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Applying Formative Assessment in Professional Development

In these past few weeks, I have been exploring professional development (PD) models that optimize adult learning. The primary focus of these posts has been on the characteristics of adult learning and various professional development formats that honor these characteristics.  While understanding these models is important so that participants gain the most out of their professional development, in this post I’d like to focus on applying these concepts to incorporate content, exploring educational technology best practices described in the ISTE coaching standard 4b:  “Design, develop, and implement technology rich professional learning programs that model principles of adult learning and promote digital age best practices in teaching, learning, and assessment,” (ISTE, 2017).

In investigating digital age best practices, formative assessment appeared as a reoccurring theme. Formative assessment as part of a feedback loops empowers learners to engage in the trial and error of learning safely and with minimal risk. Applying formative assessment to professional development could offer similar results. In applying this idea to the ISTE standard, I began wondering what digital tools could be implemented to teach teachers about the importance of formative feedback?

What is “Formative Assessment” and why is it a best practice?

Feedback loops are often used as a teaching best practice in aiding students build 21st century skills. As described in other posts in this blog, of the four different types of assessment, traditional, or summative, assessment measures learning after an assignment has been turned in.  Summative evaluation assumes that a student has “learned” after an intervention (such as teaching) and the educator evaluates the extent of that learning, (Vlad-Ortiz, 2018). While summative assessment is useful for formal evaluation, it may not be timely nor help students improve if only offered as one-time feedback, (Vlad-Ortiz, 2018). Where summative assessment is formal and final, formative assessment is more casual and on-going as the evaluation occurs during the learning, (Vlad-Ortiz, 2018). Formative assessment therefore provides a checkpoint for student understanding, (Office of Educational Technology, n.d.)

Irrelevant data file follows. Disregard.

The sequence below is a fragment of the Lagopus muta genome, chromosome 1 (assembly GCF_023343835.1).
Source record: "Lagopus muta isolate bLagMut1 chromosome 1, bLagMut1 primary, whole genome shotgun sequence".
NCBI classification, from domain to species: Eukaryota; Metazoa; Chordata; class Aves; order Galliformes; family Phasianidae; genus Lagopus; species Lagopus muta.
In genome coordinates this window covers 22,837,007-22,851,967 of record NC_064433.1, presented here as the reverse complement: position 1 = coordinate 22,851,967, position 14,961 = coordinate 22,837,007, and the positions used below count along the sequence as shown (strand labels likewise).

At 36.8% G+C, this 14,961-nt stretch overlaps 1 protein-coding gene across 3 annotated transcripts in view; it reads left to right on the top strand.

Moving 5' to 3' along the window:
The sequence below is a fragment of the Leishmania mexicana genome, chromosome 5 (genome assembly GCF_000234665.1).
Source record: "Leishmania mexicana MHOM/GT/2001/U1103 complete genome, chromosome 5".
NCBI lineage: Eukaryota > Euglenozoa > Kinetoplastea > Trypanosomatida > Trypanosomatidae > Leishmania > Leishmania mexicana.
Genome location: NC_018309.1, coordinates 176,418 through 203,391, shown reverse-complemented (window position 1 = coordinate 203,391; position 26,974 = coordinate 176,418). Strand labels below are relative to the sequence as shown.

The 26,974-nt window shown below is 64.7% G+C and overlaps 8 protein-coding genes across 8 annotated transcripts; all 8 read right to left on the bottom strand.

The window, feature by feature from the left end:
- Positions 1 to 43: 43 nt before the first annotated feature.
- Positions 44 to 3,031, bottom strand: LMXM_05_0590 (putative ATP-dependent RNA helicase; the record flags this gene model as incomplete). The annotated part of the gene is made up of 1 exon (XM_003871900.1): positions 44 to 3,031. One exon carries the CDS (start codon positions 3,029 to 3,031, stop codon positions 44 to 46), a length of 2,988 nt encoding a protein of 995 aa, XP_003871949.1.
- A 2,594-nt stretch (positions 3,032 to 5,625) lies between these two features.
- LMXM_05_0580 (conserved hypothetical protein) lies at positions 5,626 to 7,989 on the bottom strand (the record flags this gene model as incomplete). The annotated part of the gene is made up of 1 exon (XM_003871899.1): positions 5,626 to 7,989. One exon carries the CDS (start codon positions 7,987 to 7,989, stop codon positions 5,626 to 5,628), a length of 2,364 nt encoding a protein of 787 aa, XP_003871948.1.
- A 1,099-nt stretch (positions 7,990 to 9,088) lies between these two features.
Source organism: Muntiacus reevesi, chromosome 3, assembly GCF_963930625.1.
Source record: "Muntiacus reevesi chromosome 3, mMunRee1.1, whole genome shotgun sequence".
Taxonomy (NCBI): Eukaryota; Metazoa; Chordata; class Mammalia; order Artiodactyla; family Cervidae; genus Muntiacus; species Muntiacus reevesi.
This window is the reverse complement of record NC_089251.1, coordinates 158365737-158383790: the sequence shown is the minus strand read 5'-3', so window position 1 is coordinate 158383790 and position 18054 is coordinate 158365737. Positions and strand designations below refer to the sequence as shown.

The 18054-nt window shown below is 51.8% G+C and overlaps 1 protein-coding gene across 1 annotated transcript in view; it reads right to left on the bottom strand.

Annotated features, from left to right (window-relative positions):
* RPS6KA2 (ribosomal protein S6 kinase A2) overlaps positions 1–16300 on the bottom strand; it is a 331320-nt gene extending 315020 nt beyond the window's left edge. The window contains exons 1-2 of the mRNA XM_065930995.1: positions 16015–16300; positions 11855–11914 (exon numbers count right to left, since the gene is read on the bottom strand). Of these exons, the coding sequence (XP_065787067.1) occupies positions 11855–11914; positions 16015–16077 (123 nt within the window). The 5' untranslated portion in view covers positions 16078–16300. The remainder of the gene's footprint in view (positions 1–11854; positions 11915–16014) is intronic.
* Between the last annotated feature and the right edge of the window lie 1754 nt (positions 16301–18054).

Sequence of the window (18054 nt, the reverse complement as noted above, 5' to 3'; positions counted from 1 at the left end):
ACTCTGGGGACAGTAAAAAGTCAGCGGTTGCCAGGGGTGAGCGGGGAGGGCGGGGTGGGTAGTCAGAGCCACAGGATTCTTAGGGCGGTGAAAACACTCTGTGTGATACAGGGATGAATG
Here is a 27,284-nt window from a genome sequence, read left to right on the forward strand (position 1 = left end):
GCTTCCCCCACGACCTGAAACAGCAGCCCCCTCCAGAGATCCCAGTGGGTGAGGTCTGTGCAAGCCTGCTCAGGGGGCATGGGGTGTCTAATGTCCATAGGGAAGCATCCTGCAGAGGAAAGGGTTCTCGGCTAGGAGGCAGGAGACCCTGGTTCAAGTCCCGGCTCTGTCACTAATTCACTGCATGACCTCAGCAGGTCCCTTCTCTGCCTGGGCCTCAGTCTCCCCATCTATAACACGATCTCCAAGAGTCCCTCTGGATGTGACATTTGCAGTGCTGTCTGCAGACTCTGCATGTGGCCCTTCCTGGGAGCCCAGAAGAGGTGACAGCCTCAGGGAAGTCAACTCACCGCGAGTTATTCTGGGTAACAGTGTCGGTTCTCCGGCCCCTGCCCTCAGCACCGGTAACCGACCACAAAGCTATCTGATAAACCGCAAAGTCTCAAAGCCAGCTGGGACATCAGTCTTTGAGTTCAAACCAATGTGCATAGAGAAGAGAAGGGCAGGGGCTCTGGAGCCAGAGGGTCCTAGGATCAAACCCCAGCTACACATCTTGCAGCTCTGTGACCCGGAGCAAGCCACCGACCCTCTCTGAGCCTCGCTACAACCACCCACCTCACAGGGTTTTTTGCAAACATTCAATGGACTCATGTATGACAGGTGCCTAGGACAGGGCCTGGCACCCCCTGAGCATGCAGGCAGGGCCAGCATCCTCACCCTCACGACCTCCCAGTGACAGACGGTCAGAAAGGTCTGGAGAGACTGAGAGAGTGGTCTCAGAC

I explore the benefits of feedback loops for students in this post, I’d like to expand the investigation to including formative feedback as a tool in adult learning.  The Office of Educational Technology found that formative feedback when coupled with technology tools may be more complete than traditional assessment and may “reduce time, resources, and disruption” to conduct the assessment, (Office of Educational Technology, n.d.) These benefits help educators as formative assessment may provide an avenue for capturing teaching qualities that open opportunities for “self-reflection, peer reflection, feedback, and supervisor evaluation,” (Office of Educational Technology, n.d.). Extending these concepts further, formative assessment can be used in professional development as a means to inform instructional practice where participants track their own learning, (Office of Educational Technology, n.d.). This means that meaningful evaluation can occur more rapidly and frequently, offer more insight, and help guide professional development needs.

Tech tools that can be used for formative assessment.